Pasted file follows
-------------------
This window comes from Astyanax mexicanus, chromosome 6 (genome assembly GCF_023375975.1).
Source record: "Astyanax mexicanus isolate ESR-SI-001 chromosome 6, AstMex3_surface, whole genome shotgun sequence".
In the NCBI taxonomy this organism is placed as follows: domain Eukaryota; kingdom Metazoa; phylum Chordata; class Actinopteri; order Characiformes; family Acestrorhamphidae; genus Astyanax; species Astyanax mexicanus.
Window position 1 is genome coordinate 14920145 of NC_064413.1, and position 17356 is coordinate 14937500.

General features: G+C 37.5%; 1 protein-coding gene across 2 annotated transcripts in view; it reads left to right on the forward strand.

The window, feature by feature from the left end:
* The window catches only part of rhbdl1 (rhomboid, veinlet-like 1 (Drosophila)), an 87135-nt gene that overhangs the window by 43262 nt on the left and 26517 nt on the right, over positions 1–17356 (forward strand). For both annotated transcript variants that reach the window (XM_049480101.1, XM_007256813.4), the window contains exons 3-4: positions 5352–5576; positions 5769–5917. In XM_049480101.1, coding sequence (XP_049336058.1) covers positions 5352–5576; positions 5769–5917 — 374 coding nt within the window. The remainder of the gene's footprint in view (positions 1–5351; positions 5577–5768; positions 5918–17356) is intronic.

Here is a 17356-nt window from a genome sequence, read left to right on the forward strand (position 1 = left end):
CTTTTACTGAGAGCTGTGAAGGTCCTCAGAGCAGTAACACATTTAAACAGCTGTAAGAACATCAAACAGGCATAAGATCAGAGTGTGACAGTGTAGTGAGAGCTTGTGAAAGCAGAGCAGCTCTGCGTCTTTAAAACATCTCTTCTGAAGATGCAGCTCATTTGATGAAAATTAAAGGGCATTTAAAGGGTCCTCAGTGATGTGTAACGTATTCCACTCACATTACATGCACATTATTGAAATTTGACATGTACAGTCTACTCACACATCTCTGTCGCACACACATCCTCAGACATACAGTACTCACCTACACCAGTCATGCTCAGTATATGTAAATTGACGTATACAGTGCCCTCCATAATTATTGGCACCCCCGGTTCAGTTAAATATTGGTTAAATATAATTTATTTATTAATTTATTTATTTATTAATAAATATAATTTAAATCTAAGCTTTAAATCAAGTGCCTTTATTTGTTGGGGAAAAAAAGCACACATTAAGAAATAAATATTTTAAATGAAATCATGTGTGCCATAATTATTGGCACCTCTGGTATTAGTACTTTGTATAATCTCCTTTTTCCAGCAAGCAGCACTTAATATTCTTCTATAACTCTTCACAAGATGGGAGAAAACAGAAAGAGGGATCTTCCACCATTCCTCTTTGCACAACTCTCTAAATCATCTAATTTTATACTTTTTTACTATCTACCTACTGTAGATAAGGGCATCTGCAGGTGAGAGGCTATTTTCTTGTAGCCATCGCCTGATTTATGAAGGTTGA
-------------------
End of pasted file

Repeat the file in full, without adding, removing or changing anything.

This window comes from Astyanax mexicanus, chromosome 6 (genome assembly GCF_023375975.1).
Source record: "Astyanax mexicanus isolate ESR-SI-001 chromosome 6, AstMex3_surface, whole genome shotgun sequence".
In the NCBI taxonomy this organism is placed as follows: domain Eukaryota; kingdom Metazoa; phylum Chordata; class Actinopteri; order Characiformes; family Acestrorhamphidae; genus Astyanax; species Astyanax mexicanus.
Window position 1 is genome coordinate 14920145 of NC_064413.1, and position 17356 is coordinate 14937500.

General features: G+C 37.5%; 1 protein-coding gene across 2 annotated transcripts in view; it reads left to right on the forward strand.

The window, feature by feature from the left end:
* The window catches only part of rhbdl1 (rhomboid, veinlet-like 1 (Drosophila)), an 87135-nt gene that overhangs the window by 43262 nt on the left and 26517 nt on the right, over positions 1–17356 (forward strand). For both annotated transcript variants that reach the window (XM_049480101.1, XM_007256813.4), the window contains exons 3-4: positions 5352–5576; positions 5769–5917. In XM_049480101.1, coding sequence (XP_049336058.1) covers positions 5352–5576; positions 5769–5917 — 374 coding nt within the window. The remainder of the gene's footprint in view (positions 1–5351; positions 5577–5768; positions 5918–17356) is intronic.

Here is a 17356-nt window from a genome sequence, read left to right on the forward strand (position 1 = left end):
CTTTTACTGAGAGCTGTGAAGGTCCTCAGAGCAGTAACACATTTAAACAGCTGTAAGAACATCAAACAGGCATAAGATCAGAGTGTGACAGTGTAGTGAGAGCTTGTGAAAGCAGAGCAGCTCTGCGTCTTTAAAACATCTCTTCTGAAGATGCAGCTCATTTGATGAAAATTAAAGGGCATTTAAAGGGTCCTCAGTGATGTGTAACGTATTCCACTCACATTACATGCACATTATTGAAATTTGACATGTACAGTCTACTCACACATCTCTGTCGCACACACATCCTCAGACATACAGTACTCACCTACACCAGTCATGCTCAGTATATGTAAATTGACGTATACAGTGCCCTCCATAATTATTGGCACCCCCGGTTCAGTTAAATATTGGTTAAATATAATTTATTTATTAATTTATTTATTTATTAATAAATATAATTTAAATCTAAGCTTTAAATCAAGTGCCTTTATTTGTTGGGGAAAAAAAGCACACATTAAGAAATAAATATTTTAAATGAAATCATGTGTGCCATAATTATTGGCACCTCTGGTATTAGTACTTTGTATAATCTCCTTTTTCCAGCAAGCAGCACTTAATATTCTTCTATAACTCTTCACAAGATGGGAGAAAACAGAAAGAGGGATCTTCCACCATTCCTCTTTGCACAACTCTCTAAATCATCTAATTTTATACTTTTTTACTATCTACCTACTGTAGATAAGGGCATCTGCAGGTGAGAGGCTATTTTCTTGTAGCCATCGCCTGATTTATGAAGGTTGA